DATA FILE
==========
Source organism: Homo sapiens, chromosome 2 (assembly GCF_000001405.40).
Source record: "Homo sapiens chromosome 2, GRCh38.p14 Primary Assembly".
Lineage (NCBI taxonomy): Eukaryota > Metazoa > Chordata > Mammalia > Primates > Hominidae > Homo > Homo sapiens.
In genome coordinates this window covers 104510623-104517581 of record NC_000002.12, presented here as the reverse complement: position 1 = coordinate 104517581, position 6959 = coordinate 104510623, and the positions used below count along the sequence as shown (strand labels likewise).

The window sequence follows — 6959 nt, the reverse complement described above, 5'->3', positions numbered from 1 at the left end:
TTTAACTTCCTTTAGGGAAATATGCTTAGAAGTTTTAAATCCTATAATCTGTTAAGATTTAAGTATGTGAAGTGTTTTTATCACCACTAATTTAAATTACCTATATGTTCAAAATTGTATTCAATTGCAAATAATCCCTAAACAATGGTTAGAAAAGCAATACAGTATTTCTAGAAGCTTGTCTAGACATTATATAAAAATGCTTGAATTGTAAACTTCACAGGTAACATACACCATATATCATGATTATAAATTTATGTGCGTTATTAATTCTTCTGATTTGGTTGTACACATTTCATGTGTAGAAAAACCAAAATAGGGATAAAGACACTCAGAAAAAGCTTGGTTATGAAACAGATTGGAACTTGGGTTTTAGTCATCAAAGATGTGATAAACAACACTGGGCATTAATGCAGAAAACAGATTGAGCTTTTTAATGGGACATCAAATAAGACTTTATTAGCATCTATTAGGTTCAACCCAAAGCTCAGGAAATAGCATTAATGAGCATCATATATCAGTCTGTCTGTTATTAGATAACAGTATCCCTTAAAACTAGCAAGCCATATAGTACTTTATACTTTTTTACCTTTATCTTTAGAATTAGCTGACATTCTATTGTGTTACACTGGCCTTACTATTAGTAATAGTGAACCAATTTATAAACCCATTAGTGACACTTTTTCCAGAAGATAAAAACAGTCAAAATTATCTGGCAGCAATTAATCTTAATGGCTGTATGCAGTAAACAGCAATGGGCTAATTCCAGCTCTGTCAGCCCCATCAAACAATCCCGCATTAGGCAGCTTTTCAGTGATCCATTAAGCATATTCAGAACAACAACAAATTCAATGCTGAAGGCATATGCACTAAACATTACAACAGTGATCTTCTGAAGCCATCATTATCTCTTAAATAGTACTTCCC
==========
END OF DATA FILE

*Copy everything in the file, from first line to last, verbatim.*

Source organism: Homo sapiens, chromosome 2 (assembly GCF_000001405.40).
Source record: "Homo sapiens chromosome 2, GRCh38.p14 Primary Assembly".
Lineage (NCBI taxonomy): Eukaryota > Metazoa > Chordata > Mammalia > Primates > Hominidae > Homo > Homo sapiens.
In genome coordinates this window covers 104510623-104517581 of record NC_000002.12, presented here as the reverse complement: position 1 = coordinate 104517581, position 6959 = coordinate 104510623, and the positions used below count along the sequence as shown (strand labels likewise).

The window sequence follows — 6959 nt, the reverse complement described above, 5'->3', positions numbered from 1 at the left end:
TTTAACTTCCTTTAGGGAAATATGCTTAGAAGTTTTAAATCCTATAATCTGTTAAGATTTAAGTATGTGAAGTGTTTTTATCACCACTAATTTAAATTACCTATATGTTCAAAATTGTATTCAATTGCAAATAATCCCTAAACAATGGTTAGAAAAGCAATACAGTATTTCTAGAAGCTTGTCTAGACATTATATAAAAATGCTTGAATTGTAAACTTCACAGGTAACATACACCATATATCATGATTATAAATTTATGTGCGTTATTAATTCTTCTGATTTGGTTGTACACATTTCATGTGTAGAAAAACCAAAATAGGGATAAAGACACTCAGAAAAAGCTTGGTTATGAAACAGATTGGAACTTGGGTTTTAGTCATCAAAGATGTGATAAACAACACTGGGCATTAATGCAGAAAACAGATTGAGCTTTTTAATGGGACATCAAATAAGACTTTATTAGCATCTATTAGGTTCAACCCAAAGCTCAGGAAATAGCATTAATGAGCATCATATATCAGTCTGTCTGTTATTAGATAACAGTATCCCTTAAAACTAGCAAGCCATATAGTACTTTATACTTTTTTACCTTTATCTTTAGAATTAGCTGACATTCTATTGTGTTACACTGGCCTTACTATTAGTAATAGTGAACCAATTTATAAACCCATTAGTGACACTTTTTCCAGAAGATAAAAACAGTCAAAATTATCTGGCAGCAATTAATCTTAATGGCTGTATGCAGTAAACAGCAATGGGCTAATTCCAGCTCTGTCAGCCCCATCAAACAATCCCGCATTAGGCAGCTTTTCAGTGATCCATTAAGCATATTCAGAACAACAACAAATTCAATGCTGAAGGCATATGCACTAAACATTACAACAGTGATCTTCTGAAGCCATCATTATCTCTTAAATAGTACTTCCC